While otherwise poor in nutrition, chicken skin has vitamin D. Vitamin D is an essential nutrient, meaning the body absolutely needs it. But getting it from the diet can prove difficult since more than half the foods don’t have vitamin D naturally. In fact, except for mushrooms, only animal foods have vitamin D naturally, including fish, seafood and chicken skin.
How much vitamin D in chicken skin? There are 4.8 mcg (micrograms) of vitamin D in 100 grams of chicken skin which accounts for 24% of total daily values for an adult. The vitamin D content in chicken skin per serving is lower: one tablespoon of chicken skin at 12.8 grams has 0.614 mcg of vitamin D, roughly 3% of total daily values. Eating two chicken drumsticks with skin, or even just one chicken thigh, can get you upward of 10% of your daily vitamin D values, which is a lot.
Vitamin D holds important benefits for health: it modulates the immune system for a stronger immune system response, boosts fertility in women and men, boosts bone density and lowers risks of osteoporosis, and has anticancer properties. So if you were just about to throw away the chicken skin, think about what it can actually do for you in terms of health benefits, not just about the few extra calories it provides.
It has cholesterol, which is a good thing
Cholesterol is something so many people nowadays run from. But cholesterol has an unmerited reputation and has been unjustly vilified – it’s not even directly responsible for raising LDL cholesterol levels in the blood all by itself. Not just this, but in the amounts that it’s meant to be consumed, cholesterol is actually good for you.
For example, the body uses cholesterol to produce bile acids for digestion and hormones for optimal growth and development, fertility and various regulatory functions. Cholesterol is used as raw material for the synthesis of vitamin D following sun exposure.
A serving of 100 grams of chicken skin, which is beyond what you would normally eat, has only 85 mg (milligrams) of cholesterol. By comparison, one chicken egg at just 50 grams, or one egg yolk because that’s where all the cholesterol in eggs is located, provides over 200 mg (milligrams) of cholesterol.
It’s not all unhealthy fat
While chicken skin is almost entirely fat, it’s not all bad fat. For one, chicken skin does not have processed fats. Not just this, but out of all the fat content, only 29.8 grams are saturated fat, and 44.7 grams monounsaturated fat and 20.9 grams polyunsaturated fat. Chicken skin even has Omega-3 fatty acids, known for their anti-inflammatory and antioxidant benefits, and overall beneficial effect for health in general.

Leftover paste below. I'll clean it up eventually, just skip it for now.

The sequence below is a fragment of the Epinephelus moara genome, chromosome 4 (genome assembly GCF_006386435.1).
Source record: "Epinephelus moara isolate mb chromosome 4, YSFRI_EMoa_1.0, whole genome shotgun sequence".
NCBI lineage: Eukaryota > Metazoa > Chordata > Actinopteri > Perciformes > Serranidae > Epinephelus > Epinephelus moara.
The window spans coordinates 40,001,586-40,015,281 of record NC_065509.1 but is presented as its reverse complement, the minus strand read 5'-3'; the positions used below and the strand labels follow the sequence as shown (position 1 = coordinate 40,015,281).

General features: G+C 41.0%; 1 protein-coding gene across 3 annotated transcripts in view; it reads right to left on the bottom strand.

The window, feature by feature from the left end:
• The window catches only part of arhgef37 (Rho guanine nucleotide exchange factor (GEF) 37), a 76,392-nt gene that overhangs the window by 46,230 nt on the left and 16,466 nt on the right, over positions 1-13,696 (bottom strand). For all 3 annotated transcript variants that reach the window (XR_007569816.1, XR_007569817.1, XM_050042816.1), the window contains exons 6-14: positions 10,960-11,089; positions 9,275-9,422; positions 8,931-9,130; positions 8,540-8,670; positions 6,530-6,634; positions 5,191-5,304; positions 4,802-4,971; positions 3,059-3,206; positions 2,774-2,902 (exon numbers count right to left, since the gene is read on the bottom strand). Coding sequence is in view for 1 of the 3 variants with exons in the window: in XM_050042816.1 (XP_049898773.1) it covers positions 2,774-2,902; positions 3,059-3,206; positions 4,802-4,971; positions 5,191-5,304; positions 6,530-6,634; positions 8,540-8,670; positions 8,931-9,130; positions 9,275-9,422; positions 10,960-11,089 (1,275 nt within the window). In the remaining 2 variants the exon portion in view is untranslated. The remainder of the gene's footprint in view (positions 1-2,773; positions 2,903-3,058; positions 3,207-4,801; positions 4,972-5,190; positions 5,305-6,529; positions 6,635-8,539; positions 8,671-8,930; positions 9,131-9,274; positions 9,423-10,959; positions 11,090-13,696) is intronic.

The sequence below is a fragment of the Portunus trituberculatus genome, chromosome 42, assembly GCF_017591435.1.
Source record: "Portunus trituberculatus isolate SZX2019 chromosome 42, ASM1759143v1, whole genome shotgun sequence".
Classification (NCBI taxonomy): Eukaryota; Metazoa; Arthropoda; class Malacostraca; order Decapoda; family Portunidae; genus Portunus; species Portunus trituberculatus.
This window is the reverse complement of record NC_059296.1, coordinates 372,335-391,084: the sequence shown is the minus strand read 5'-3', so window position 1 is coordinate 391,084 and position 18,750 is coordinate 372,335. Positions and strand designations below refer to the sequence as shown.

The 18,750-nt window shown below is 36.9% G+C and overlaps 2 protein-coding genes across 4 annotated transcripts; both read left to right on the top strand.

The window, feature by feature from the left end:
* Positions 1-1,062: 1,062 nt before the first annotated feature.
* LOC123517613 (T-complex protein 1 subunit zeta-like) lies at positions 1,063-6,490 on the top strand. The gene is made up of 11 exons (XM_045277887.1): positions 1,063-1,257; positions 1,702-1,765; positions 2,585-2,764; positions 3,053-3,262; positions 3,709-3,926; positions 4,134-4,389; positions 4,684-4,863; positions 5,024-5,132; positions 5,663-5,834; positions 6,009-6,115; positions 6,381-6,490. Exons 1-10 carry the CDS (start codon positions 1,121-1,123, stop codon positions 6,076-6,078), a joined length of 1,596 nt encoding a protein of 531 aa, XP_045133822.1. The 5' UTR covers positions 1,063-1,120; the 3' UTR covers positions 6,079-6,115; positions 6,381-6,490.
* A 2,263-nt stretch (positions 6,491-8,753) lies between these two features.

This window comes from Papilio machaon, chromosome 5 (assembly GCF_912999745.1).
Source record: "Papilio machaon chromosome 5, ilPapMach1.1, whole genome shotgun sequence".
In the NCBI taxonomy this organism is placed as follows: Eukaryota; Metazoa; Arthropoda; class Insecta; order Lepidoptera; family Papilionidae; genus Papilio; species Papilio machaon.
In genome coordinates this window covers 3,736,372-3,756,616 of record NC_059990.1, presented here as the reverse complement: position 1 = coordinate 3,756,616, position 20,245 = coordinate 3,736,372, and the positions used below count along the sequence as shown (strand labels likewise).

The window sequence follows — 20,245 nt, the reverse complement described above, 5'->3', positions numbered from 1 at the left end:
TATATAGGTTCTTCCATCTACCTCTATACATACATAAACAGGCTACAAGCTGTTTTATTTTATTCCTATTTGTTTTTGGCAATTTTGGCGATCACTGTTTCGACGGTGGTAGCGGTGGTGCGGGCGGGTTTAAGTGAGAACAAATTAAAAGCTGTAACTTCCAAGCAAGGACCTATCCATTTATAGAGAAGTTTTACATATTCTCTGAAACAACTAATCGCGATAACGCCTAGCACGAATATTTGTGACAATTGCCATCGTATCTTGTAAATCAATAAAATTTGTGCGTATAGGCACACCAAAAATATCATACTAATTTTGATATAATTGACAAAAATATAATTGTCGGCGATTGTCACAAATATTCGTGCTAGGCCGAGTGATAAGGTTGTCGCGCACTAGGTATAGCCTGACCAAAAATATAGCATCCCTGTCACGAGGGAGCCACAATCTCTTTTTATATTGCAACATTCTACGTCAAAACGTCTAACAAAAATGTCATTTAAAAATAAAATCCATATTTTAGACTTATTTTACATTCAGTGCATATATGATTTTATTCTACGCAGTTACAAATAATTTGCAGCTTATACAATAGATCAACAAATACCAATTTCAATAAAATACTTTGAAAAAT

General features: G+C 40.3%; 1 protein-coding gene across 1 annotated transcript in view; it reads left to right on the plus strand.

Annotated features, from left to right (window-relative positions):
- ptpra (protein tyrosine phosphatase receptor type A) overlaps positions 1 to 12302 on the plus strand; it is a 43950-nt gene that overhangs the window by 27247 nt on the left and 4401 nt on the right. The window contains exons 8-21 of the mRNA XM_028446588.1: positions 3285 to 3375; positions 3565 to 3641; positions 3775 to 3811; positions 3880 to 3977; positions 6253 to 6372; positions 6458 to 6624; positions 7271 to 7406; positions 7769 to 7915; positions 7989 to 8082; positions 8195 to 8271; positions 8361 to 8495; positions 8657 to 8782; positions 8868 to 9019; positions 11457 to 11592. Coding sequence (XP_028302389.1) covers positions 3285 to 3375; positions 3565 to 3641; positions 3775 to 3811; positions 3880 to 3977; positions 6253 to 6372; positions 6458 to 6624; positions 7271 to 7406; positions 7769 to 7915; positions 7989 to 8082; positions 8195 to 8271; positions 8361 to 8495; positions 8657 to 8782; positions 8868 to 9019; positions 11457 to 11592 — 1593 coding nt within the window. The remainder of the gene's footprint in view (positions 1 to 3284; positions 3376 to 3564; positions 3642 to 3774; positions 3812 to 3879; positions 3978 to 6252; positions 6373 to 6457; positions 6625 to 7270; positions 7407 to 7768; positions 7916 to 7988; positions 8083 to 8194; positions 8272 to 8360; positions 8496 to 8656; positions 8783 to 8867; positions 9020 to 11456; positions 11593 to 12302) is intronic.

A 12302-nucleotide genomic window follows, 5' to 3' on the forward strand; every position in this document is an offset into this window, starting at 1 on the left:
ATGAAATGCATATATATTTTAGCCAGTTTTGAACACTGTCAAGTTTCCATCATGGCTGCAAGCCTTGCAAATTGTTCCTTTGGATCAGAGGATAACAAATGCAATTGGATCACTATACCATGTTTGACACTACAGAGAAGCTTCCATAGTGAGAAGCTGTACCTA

It has vitamin E
Chicken skin is a natural source of vitamin E, albeit the content is minimal considering how much chicken skin you can and should eat. Nevertheless, there are 2.7 mg (milligrams) of vitamin E per 100 grams of chicken skin which accounts for 18% of total vitamin E requirements for an adult per day.
Vitamin E is known as an emollient, but it’s also a strong antioxidant and enters the composition of cell membranes, including skin cell membranes, regulating cell membrane permeability which allows for skin cells to enjoy optimal hydration, nutrition and health.
Studies have identified vitamin E as an immunomodulating agent, increasing proliferation of lymphocytes, raising immunoglobulin levels and antibody responses, as well as enhancing natural killer cells activity and the activity of Interleukin-2, a cytokine-type protein belonging to the immune system that regulates white blood cell activity. While raw nuts and seeds remain the best sources to get your vitamin E from, let’s just say that the content of vitamin E in chicken skin is one reason not to throw it away next time.
It has choline
Chicken skin is a natural source of choline, an essential nutrient with several wonderful benefits for health. Getting enough choline from the diet helps keep blood pressure numbers low, supports muscle function and helps make neurotransmitters for the brain and nervous system. Among its many benefits, choline helps maintain lungs flexible, intestinal tissue absorb fats from food and holds benefits for memory.
Chicken skin provides 122 mg (milligrams) of choline per 100 grams, out of the 550 mg daily recommended intake. That means that 100 grams of chicken skin provides 22.22% of total daily choline values for an adult.
What are the side effects of chicken skin?
Chicken skin is only bad for you if consumed in excessive amounts. Eating two chicken drumsticks or a chicken thigh or a few chicken wings with skin every once in a while can be considered a normal part of a varied and balanced diet, contributing to daily nutritional requirements. If intakes are unreasonable however, side effects such as weight gain, acid reflux and heartburn, indigestion and, long-term, inflammation in the body and cardiovascular problems may occur.
This post was updated on Friday / April 30th, 2021 at 11:02 PM